Remarks at Second Global Meeting on Preventing Violent Extremism
Administrator’s Remarks: Second Global Meeting on Preventing Violent Extremism
Minister, Excellencies, ladies and gentlemen,
I am pleased to welcome you to this second global meeting on preventing violent extremism, which gathers representatives from governments, civil society organisations, youth networks, research institutions, the UN system and other relevant stakeholders from over 50 countries to discuss this important agenda.
I first want to express my appreciation to the Norwegian Ministry of Foreign Affairs, and to Mr. Nikolai Astrup, the Minister for International Development, for co-hosting this global meeting and for our strong partnership with the Government of Norway in promoting sustainable development.
I also want to acknowledge the presence of the State Minister of international cooperation of the Republic of Sudan, Madame Somia Okoued, as well as Mr. Vladimir Voronkov, the Under-Secretary General of the United Nations Office of Counter-Terrorism.
In March 2016, we convened, in this same venue, the first Oslo Conference on preventing violent extremism, where we tried to gain a better understanding of the complex challenges of addressing violent extremism, hence getting to a collective understanding of the ‘what’.
Since then we have witnessed across all regions of the world an increasing number of initiatives to address this global challenge and prevent it from worsening. Today’s meeting, therefore, aims to exchange on “how” best to prevent violent extremism through sustainable development, build on successes and lessons learned, enhance partnerships and scale up our efforts.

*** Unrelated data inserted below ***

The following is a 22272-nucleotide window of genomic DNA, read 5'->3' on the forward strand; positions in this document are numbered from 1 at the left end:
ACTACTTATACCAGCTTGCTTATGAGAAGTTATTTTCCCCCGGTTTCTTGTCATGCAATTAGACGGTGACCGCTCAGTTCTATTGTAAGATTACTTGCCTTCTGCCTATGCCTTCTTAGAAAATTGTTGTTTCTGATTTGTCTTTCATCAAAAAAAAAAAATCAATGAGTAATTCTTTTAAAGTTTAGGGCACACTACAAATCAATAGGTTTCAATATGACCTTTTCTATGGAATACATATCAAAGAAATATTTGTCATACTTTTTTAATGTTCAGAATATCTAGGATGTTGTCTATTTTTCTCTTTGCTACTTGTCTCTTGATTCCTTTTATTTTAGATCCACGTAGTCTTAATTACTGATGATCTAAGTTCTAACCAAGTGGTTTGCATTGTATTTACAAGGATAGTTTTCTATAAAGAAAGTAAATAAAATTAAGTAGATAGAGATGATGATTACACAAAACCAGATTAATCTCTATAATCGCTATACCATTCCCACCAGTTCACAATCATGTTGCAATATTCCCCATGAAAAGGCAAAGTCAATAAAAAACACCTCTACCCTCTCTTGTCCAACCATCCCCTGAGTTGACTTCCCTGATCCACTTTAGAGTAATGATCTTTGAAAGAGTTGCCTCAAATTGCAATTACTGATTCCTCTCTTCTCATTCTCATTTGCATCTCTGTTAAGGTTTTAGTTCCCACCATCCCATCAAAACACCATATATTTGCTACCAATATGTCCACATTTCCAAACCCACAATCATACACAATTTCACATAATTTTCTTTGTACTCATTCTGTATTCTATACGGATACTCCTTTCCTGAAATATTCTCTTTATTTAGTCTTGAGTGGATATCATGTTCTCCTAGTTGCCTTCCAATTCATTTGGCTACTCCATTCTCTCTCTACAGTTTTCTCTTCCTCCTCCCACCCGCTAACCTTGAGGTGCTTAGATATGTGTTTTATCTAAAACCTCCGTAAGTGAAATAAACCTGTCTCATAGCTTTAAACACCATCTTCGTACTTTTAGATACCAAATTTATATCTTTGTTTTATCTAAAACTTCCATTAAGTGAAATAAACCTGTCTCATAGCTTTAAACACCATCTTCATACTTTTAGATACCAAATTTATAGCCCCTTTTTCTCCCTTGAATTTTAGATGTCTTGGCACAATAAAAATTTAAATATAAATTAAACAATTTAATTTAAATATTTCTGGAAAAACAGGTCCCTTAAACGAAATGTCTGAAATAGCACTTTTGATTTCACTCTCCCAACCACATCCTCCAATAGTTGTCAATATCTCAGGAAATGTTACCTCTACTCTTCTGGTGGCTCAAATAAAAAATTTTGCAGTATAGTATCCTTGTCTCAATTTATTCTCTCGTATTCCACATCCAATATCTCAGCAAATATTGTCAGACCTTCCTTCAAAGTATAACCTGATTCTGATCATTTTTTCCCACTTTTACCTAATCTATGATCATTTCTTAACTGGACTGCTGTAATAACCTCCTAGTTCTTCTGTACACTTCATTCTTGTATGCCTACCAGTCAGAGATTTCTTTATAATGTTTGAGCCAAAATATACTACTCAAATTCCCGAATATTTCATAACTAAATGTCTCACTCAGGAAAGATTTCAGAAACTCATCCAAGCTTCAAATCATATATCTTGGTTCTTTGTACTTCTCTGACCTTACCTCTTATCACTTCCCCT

Allow me to emphasize first the primacy of prevention in tackling violent extremism and the link between prevention and development.
Across the world, poor development conditions, discrimination, inequalities and human rights violations have exacerbated feelings of exclusion, injustice and lack of opportunity. These are human reactions, but they leave people – especially young men and women – vulnerable to radicalization that can lead to violent extremism. In addition to the human consequences, violent conflict has an economic cost: in 2016 it cost the global economy an estimated $ 14.3 trillion – equivalent to 12.6 percent of global GDP or $1,953 per person.
Research shows that we cannot win this battle through hard-line security approaches alone. On the contrary, they may risk further inflaming violent extremist activity. The UNDP study, Journey to Extremism in Africa, found that 71 percent of recruits say that government action – most often the killing or arrest of a friend or family member – was the tipping point that made them decide to join a violent extremist group.
The importance of prevention has been widely recognized at the highest levels – in the Security Council and General Assembly resolutions on sustaining peace; the April 2018 independent progress study on youth, peace and security; and the January 2018 Secretary General’s Report on Peacebuilding and Sustaining Peace. The seminal World Bank-UN report Pathways for Peace finds that the average net savings of prevention range from nearly $5 billion per year, in the most pessimistic scenario, to nearly $70 billion per year in the most optimistic scenario. The report concludes that prevention should become a universal agenda and that the best way to prevent societies from descending into crisis is by investing in sustainable development.